Bleachers (book review)

A book review from That Guy Named David:

Bleachers (B+)

After barely making it through the Bourne series, I decided to jump over to a quick read authored by one of my formerly favorite authors (his last few “legal thrillers” have been duds). Anyway, I was recommended this book by another small-town guy who just joined our firm. As a self-proclaimed former high school football standout (setting the single-season sack record at a certain small, South Texas high school), I was intrigued by the premise of the book. In Bleachers, a former all-American football star from a tiny community returns to his roots when he learns that the town’s legendary football coach is about to die. The book does an outstanding job of detailing the love of high school football and the idolization of its star players in small communities in the South. It also does a decent job of profiling the main character and demonstrating how the hype of the “glory days” is really very hollow and once gone, can leave you searching for a direction in life. There were a few story lines that I thought unnecessary (ex. the former girlfriend angle that Grisham weakly attempts to tie in to his development of the main character); however, all in all, the book was a nice, two-day read. And it reminded me of a lot of things that I had not thought about in a pretty long time.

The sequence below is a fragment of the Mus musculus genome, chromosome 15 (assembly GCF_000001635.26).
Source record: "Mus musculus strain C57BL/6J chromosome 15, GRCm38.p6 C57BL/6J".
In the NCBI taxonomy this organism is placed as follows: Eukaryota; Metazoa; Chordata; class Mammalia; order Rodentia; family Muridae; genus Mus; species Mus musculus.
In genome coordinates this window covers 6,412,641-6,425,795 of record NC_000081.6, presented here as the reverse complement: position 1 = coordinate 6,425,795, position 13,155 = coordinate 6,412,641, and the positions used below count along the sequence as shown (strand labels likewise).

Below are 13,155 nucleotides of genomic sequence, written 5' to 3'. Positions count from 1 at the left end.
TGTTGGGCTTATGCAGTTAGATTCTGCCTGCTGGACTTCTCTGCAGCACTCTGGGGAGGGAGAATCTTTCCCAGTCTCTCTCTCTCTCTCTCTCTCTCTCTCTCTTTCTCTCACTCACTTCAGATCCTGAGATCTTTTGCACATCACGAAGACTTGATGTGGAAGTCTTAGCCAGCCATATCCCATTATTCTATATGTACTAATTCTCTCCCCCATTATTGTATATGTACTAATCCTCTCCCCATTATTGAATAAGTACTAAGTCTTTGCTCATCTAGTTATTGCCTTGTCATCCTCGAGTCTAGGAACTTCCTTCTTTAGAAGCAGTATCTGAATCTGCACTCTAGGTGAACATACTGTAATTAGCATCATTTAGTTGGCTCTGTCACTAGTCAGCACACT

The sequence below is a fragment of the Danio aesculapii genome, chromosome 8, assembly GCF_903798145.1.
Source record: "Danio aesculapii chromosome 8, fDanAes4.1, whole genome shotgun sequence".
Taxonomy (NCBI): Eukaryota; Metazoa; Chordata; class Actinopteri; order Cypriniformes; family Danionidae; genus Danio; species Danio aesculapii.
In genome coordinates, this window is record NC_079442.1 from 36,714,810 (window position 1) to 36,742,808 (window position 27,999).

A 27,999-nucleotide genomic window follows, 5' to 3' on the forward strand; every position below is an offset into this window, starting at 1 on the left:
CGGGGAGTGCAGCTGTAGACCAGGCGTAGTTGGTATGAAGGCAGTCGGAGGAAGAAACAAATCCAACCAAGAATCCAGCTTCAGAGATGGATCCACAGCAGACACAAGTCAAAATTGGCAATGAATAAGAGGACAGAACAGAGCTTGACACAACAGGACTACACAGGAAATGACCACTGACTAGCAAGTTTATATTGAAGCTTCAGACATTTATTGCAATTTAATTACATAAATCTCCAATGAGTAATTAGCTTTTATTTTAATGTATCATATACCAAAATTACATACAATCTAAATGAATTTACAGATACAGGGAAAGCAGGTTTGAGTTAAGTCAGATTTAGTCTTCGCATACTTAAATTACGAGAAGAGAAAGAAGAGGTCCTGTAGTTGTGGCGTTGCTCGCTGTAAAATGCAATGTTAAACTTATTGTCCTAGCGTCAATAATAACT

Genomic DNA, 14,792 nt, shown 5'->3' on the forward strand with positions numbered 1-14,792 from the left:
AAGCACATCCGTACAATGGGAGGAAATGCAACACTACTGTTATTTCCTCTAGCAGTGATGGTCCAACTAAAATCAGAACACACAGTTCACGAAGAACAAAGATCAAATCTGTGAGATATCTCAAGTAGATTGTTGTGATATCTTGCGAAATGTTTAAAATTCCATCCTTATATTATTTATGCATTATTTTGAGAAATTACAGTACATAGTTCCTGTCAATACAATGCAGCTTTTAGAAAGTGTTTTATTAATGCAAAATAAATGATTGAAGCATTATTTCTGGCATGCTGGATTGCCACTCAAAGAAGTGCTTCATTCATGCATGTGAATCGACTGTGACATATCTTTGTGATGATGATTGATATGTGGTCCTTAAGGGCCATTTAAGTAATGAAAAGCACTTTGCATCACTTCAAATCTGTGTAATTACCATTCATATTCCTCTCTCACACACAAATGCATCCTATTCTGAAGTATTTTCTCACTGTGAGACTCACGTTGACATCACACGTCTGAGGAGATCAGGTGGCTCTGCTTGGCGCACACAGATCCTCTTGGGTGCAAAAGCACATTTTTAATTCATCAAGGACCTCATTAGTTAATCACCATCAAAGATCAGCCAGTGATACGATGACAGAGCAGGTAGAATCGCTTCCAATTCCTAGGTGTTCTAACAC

Silver City

From the desk of The Movie Snob:

Silver City (D). This is not a very good movie. Chris Cooper plays “Dickey” Pilager, a dim-witted, born-again-Christian, frat-boy senator’s son who is running for governor of Colorado. (He plainly studied lots of George W. Bush video footage for this role, and it shows.) While trying film a political ad, the candidate accidentally fishes a corpse out of a lake, and his handler (Richard Dreyfuss) hires a private investigator to find out whether the incident was merely an accident or some sort of dirty trick by one of Pilager’s enemies. The private eye’s investigation is most of the rest of the movie, which I guess is supposed to cast a spotlight on how corrupt politicians are, especially those nasty privatizing, “free-enterprise” Republicans. The mistreatment of undocumented workers from Mexico is also an unsubtle theme. In the interest of full disclosure, I’ll admit that I am quite a bit to the right of center, politically, but this movie’s cardinal sin is not that it’s biased—it’s that it’s boring. No interesting characters, nor plot, nor dialogue. Even Fahrenheit 9/11 had to be better than this, not that I’ll ever find out.

Bright Young Things

From the desk of The Movie Snob:

Bright Young Things (B). A couple of things led me to check out this British production. First, it’s based on a story by Evelyn Waugh, who also wrote one of my favorite novels, Brideshead Revisited. Second, the movie stars actress Emily Mortimer, whom I found cute and competent in Lovely and Amazing. Anyhoo, This movie is about a gang of idle and unserious young Brits in pre-WWII London, and their wild parties are depicted with great energy and flair. But there is an obvious counter-current of sadness at work, particularly in the lives of the film’s two protagonists, the impecunious Adam and the flighty Nina. They seem to intend to get married, but Adam assumes he must continually defer the happy day until he can make his fortune, which always just eludes his grasp. Gradually, reality starts to catch up with the “bright young things,” with interesting results. I liked it.